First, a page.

Tracey Brown changed her behavior in so many ways – how can we know it was low carb alone THE thing that helped her?
She mentions improving sleep and reducing stress – this is significant.
LikeLiked by 1 person
KayT I don’t know her personally so I cannot say what else she may have done or didn’t do. She had no financial interest in suggesting that one can reverse T2D and stop taking tons of medications people with T2D are placed on today, including insulin and a host of other medications. And the end-game of those with T2D is the amputation of toes, then partial or whole limb. And she lost her job in the process of admitting that she could reverse her T2D and was off insulin. This was completely counter to her financial interest. Other then this, I cannot speculate.
However! We now have several clinical trials showing that T2D is completely reversible–in fact I reversed mine–by a simple diet change. The diet (it’s really not a “diet” per se but a way of eating and a new lifestyle) I have been doing for the past over 10 years is various forms of the low carbohydrate diet: LCHF, ketogenic, carnivore, and hypercarnivore. I have done all of these and now seasonally switch between these as I feel like it and I have completely reversed my T2D.
The things I cut out of my life:
Sugar, all sweeteners (naturals, real, fake, honey,… whatever), all grains (not just gluten but all grains), all starches, all vegetables, all vegetable/seed oils, all juices, soft drinks, flavored foods, drinks, processed foods, most fruits.
The things I added to my life:
Hell of a lot of red meat every day: beef, bison, pork, game, dark meat of poultry. lots of animal fat (my gosh, bring it on!), dairy (sipping my decaf with heavy cream and milk as we speck. This drink has 3 oz decaf, 3 oz heavy cream, and 6 oz frothed warm milk!), lots of protein powders as whey or casein, or milk protein powder (not plants), all unsweetened and unflavored. I use it for cooking awesome foods, lots of eggs daily, fish and seafood as much as I want. Of the plant kingdom I only eat strawberries, raspberries, lingonberries, and since I have a plum, kumquat, and pomegranate fruits trees and a single grape bush, I eat those fruits as well in season.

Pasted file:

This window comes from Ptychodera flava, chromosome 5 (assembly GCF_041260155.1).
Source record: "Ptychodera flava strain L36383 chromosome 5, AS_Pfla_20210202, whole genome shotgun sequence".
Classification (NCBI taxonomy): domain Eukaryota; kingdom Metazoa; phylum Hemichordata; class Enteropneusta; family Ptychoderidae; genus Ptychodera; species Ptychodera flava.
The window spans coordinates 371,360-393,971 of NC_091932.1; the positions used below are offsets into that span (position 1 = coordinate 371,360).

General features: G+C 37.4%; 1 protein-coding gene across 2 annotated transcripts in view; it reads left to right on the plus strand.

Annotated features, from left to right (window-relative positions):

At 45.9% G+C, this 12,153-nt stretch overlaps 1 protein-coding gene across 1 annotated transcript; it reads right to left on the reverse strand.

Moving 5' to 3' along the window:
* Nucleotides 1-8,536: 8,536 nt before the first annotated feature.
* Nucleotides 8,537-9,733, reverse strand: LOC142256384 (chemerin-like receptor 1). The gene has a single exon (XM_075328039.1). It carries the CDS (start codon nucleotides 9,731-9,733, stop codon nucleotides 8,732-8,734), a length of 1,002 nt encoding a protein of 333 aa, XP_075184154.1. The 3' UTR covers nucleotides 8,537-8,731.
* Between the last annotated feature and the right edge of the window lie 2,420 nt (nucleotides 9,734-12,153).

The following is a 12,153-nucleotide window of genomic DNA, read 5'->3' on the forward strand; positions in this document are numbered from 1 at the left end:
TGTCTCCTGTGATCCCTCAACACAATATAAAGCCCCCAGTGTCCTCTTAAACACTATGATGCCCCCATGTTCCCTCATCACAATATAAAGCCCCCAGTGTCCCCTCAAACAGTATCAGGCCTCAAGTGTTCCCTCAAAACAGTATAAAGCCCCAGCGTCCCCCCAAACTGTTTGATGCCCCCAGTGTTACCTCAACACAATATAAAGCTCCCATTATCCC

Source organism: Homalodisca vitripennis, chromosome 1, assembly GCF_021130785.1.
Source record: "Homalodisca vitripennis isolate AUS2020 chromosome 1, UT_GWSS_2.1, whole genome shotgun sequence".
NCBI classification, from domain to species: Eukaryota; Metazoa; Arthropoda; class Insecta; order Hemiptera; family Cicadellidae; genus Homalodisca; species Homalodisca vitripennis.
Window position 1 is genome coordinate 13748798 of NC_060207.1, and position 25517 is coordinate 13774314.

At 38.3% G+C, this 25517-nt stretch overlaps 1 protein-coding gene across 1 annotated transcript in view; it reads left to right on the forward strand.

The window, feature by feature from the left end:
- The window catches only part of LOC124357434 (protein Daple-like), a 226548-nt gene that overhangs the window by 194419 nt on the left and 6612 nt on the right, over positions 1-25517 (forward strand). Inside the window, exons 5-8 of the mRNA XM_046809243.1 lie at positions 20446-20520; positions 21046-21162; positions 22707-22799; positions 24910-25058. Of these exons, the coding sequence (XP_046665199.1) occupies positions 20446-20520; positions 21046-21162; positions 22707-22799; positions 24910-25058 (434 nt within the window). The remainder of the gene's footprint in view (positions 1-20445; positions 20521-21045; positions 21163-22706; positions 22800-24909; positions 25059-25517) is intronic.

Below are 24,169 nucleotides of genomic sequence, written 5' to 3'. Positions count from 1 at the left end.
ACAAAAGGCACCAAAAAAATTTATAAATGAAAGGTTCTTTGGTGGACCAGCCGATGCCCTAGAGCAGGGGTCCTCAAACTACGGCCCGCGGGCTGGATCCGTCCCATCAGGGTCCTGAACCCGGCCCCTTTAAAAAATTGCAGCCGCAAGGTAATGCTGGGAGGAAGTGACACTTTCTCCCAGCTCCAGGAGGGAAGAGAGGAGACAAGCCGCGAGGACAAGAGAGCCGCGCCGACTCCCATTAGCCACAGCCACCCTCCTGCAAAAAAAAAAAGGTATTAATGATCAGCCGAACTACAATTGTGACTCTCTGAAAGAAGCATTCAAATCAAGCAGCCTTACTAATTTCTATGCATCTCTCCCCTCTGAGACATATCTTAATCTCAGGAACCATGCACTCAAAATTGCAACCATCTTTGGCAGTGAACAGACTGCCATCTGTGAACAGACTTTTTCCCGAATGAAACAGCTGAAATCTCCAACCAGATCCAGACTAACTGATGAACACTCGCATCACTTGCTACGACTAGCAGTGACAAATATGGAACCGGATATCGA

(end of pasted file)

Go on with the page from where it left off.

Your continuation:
I now eat about twice as much as I used to eat when I still ate a ton of carbs and I lose weight; I have regained my youth as I got older as well. Were it not for Covid closing the gym and my world 2 years ago, today I would be lifting close to 200 lbs weight–I am turning 69 in less than a month.
So was Tracey Brown lying? I don’t know. But I am not lying. My record is verifiable. T2D is reversible, all autoimmune diseases are reversible, cardiovascular disease is reversible, etc. 95% of all modern diseases are the result of eating the high carbohydrate and vegetable/seed oil rich diet with loads of grains, as the dietary guidelines recommended. Trash the dietary guidelines! They harmed the whole world! I am no longer harmed by it. You can make your own decisions based on your own education by reading articles like mine and watching YouTube. And try it out. See what it does to you.
Good luck to you,
This is good news and I hope more blinders are lifted about nutritional truth!
LikeLiked by 1 person
Indeed!! I just wish she didn’t have to lose her job… At least we can see a strong person with integrity! A person I would hire anywhere for any job. I wish she has found an equal or better job than to be the CEO of the American Diabetes Association!
LikeLiked by 1 person
Well I know it is tough to ha e to lose a job but as you do well
Know / when we speak truth that is so foreign to the mainstream thinking – it will cause riffs and bumps
And I have a feeling that she is going to make out even if the power job never comes / because she has health – and that is a gift that keeps on giving – right?
And hope you are doing well-
Peace and grace to you
LikeLiked by 1 person
I totally agree! She is terrific, healthy (it is the best gift), has guts, and I think with all that the world is hers! 🙂
I am doing great! Thanks for asking. Hope you are well too!
LikeLiked by 1 person
Great story…….thank you
LikeLiked by 1 person
Thanks Paul. 🙂